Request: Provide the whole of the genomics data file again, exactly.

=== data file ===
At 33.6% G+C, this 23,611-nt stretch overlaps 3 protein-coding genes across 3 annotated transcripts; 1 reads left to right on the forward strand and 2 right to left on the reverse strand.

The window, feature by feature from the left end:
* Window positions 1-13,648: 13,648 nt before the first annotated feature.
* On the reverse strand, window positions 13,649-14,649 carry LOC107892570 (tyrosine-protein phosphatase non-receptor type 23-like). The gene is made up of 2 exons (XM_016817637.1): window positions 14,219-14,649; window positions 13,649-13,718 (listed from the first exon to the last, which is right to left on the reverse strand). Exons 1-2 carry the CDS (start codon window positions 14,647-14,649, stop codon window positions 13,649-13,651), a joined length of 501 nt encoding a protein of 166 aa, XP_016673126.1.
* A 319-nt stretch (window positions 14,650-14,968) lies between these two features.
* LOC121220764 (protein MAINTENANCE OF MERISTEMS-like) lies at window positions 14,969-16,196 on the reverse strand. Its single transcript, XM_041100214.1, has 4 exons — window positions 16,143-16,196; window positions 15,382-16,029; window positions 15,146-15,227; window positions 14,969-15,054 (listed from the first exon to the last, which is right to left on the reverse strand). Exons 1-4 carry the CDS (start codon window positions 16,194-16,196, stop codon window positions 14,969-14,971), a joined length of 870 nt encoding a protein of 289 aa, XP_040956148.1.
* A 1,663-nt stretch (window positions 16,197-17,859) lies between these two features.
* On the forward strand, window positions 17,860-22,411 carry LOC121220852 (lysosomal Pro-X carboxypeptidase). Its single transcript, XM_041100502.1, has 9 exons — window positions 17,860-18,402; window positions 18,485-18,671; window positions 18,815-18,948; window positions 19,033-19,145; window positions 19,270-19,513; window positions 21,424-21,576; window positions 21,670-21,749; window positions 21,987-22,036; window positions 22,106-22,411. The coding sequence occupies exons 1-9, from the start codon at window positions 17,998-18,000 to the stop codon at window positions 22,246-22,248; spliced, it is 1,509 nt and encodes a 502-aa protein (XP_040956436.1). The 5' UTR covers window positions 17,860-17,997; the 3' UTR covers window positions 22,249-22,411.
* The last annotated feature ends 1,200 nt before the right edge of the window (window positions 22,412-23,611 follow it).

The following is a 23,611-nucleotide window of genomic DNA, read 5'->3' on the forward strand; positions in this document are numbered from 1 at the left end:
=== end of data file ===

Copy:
At 33.6% G+C, this 23,611-nt stretch overlaps 3 protein-coding genes across 3 annotated transcripts; 1 reads left to right on the forward strand and 2 right to left on the reverse strand.

The window, feature by feature from the left end:
* Window positions 1-13,648: 13,648 nt before the first annotated feature.
* On the reverse strand, window positions 13,649-14,649 carry LOC107892570 (tyrosine-protein phosphatase non-receptor type 23-like). The gene is made up of 2 exons (XM_016817637.1): window positions 14,219-14,649; window positions 13,649-13,718 (listed from the first exon to the last, which is right to left on the reverse strand). Exons 1-2 carry the CDS (start codon window positions 14,647-14,649, stop codon window positions 13,649-13,651), a joined length of 501 nt encoding a protein of 166 aa, XP_016673126.1.
* A 319-nt stretch (window positions 14,650-14,968) lies between these two features.
* LOC121220764 (protein MAINTENANCE OF MERISTEMS-like) lies at window positions 14,969-16,196 on the reverse strand. Its single transcript, XM_041100214.1, has 4 exons — window positions 16,143-16,196; window positions 15,382-16,029; window positions 15,146-15,227; window positions 14,969-15,054 (listed from the first exon to the last, which is right to left on the reverse strand). Exons 1-4 carry the CDS (start codon window positions 16,194-16,196, stop codon window positions 14,969-14,971), a joined length of 870 nt encoding a protein of 289 aa, XP_040956148.1.
* A 1,663-nt stretch (window positions 16,197-17,859) lies between these two features.
* On the forward strand, window positions 17,860-22,411 carry LOC121220852 (lysosomal Pro-X carboxypeptidase). Its single transcript, XM_041100502.1, has 9 exons — window positions 17,860-18,402; window positions 18,485-18,671; window positions 18,815-18,948; window positions 19,033-19,145; window positions 19,270-19,513; window positions 21,424-21,576; window positions 21,670-21,749; window positions 21,987-22,036; window positions 22,106-22,411. The coding sequence occupies exons 1-9, from the start codon at window positions 17,998-18,000 to the stop codon at window positions 22,246-22,248; spliced, it is 1,509 nt and encodes a 502-aa protein (XP_040956436.1). The 5' UTR covers window positions 17,860-17,997; the 3' UTR covers window positions 22,249-22,411.
* The last annotated feature ends 1,200 nt before the right edge of the window (window positions 22,412-23,611 follow it).

The following is a 23,611-nucleotide window of genomic DNA, read 5'->3' on the forward strand; positions in this document are numbered from 1 at the left end: